To help move her dream along, Ballweg took advantage of the Wisconsin Small Business Development Center at the University of Wisconsin-Madison Wisconsin School of Business (SBDC)’s consulting services, working with SBDC Business Consultant Amy Bruner Zimmerman.
Ballweg’s first meeting with Zimmerman took place in the summer of 2020. The COVID pandemic was ongoing, and Ballweg was looking for new options for a bank loan after a difficult first attempt. She ended up calling twelve bankers and signing with Chris Cox at Bank of Sun Prairie. Her multi-million dollar loan was approved in three months and closed in four months.
“Amy has been amazing,” Ballweg says. “She helped me get insight into the banker’s mind. I made the phone calls, but she was there as a sounding board and my cheerleader.”
Ballweg’s reason for starting her business is personal, and her business plan and numbers, with Zimmerman’s encouragement, reflects that. Zimmerman worked with Ballweg to understand the business’s cash flow, balance statements, and other “not-so-fun financials”.
“She was everything, even helping me plan my week,” says Ballweg. “On one phone call, I said, it’s been so hard, I literally just need to plan the next seven days, and she helped me set an achievable goal, when I couldn’t see the end in sight.”
Now, Dolphin Swim Academy’s building is completed, and Ballweg is taking registrations for lessons at the new facility. The pool can accommodate up to twelve teachers at a time. Ballweg says it will be an exciting learning curve to grow her staff from two to twelve.
“That also means we need a person on deck and at customer service,” Ballweg says. “When there’s twelve teachers in the water, there’s fourteen or fifteen workers on deck. I’m excited to go to work as the owner and teach and see everyone.”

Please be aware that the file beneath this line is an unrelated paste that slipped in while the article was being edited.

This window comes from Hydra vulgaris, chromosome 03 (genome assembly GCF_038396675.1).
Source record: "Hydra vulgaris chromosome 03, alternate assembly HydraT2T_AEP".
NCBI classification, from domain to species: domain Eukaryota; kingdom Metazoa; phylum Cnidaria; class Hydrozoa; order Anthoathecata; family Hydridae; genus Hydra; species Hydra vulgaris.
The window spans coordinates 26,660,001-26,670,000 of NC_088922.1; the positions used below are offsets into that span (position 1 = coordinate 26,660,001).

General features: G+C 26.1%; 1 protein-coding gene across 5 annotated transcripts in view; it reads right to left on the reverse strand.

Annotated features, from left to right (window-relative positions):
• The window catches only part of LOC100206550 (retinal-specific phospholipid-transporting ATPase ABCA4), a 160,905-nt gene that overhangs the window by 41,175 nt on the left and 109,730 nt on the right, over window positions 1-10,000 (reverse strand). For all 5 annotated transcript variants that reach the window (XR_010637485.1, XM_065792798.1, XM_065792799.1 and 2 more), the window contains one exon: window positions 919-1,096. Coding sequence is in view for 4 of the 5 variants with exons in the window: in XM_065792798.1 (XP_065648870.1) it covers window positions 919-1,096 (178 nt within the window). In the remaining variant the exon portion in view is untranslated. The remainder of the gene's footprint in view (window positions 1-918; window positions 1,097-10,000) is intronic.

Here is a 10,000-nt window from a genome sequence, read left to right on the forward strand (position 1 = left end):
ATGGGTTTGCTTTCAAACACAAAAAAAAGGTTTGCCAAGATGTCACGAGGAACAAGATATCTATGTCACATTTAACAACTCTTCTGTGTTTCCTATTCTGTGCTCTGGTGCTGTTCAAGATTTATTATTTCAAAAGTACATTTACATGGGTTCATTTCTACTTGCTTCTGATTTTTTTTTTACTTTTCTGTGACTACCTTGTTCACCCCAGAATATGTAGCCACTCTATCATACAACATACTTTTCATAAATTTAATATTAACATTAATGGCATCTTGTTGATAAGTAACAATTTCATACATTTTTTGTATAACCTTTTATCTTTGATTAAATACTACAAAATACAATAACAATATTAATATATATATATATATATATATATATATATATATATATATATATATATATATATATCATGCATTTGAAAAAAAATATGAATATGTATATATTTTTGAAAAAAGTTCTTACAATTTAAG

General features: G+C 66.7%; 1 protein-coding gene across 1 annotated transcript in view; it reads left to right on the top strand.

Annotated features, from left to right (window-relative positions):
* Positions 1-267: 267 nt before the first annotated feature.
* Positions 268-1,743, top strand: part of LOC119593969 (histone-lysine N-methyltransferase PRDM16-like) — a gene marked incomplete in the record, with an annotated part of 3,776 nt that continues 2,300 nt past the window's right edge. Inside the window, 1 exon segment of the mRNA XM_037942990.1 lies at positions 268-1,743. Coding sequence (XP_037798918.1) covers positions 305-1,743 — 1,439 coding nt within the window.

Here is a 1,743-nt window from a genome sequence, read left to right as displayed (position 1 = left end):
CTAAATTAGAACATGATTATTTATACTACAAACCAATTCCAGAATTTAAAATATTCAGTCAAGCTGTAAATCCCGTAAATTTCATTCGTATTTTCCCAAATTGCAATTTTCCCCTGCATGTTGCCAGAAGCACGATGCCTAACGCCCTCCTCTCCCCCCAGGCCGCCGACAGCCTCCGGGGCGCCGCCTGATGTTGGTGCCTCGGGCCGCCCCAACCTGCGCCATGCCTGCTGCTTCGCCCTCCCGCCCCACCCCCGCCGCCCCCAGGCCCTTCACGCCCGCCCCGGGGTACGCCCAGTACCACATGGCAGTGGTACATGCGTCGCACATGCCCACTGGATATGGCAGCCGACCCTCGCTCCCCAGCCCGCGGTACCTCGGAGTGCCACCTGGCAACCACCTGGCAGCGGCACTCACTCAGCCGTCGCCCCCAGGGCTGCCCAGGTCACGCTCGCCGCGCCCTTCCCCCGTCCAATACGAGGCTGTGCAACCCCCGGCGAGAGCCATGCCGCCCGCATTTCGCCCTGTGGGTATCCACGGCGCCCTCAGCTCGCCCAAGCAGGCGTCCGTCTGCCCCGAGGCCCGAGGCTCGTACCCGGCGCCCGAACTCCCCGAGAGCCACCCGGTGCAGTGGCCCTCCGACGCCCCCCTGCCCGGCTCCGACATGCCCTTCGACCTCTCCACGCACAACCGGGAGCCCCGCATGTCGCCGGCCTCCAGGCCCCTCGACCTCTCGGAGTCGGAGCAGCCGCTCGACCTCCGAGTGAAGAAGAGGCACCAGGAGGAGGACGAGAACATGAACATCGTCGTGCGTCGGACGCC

Ballweg hopes to collaborate with the three childcare centers near the facility and offer swim lessons in partnership with those centers, in addition to birthday parties and other programs. There will be a low-key swim team.
“I didn’t build it to be a competitive pool, but I love swim team and want to give kids that opportunity,” says Ballweg. “We can give them lessons, teach them strokes, and get them swim team ready. We’ll build relationships with coaches at other local swim clubs who know foundational skills are important.”
Ballweg has been busy building those relationships since she began teaching lessons on her own.
“I’ve been meeting with people, doing lifeguard certifications, making my waves,” she says. “I’m excited to see team members grow into roles as lifeguards.”
Dolphin Swim Academy’s growing business is 60-70% word of mouth referrals and has grown 30% monthly. Ballweg says all her marketing is through relationships because Dolphin Swim Academy exists purely for the families in her community.
Ultimately, Ballweg hopes to grow Dolphin Swim Academy to more pools, expanding Northeast into Green Bay and out toward Milwaukee.
“We connect with families, and we’re not a franchise. I live in Cottage Grove, and my families know me, my dog, and my husband–they see us around and know I’m not in it for the money. I have to make a profit, but they know my passion and the team I want to build. That’s our selling point.”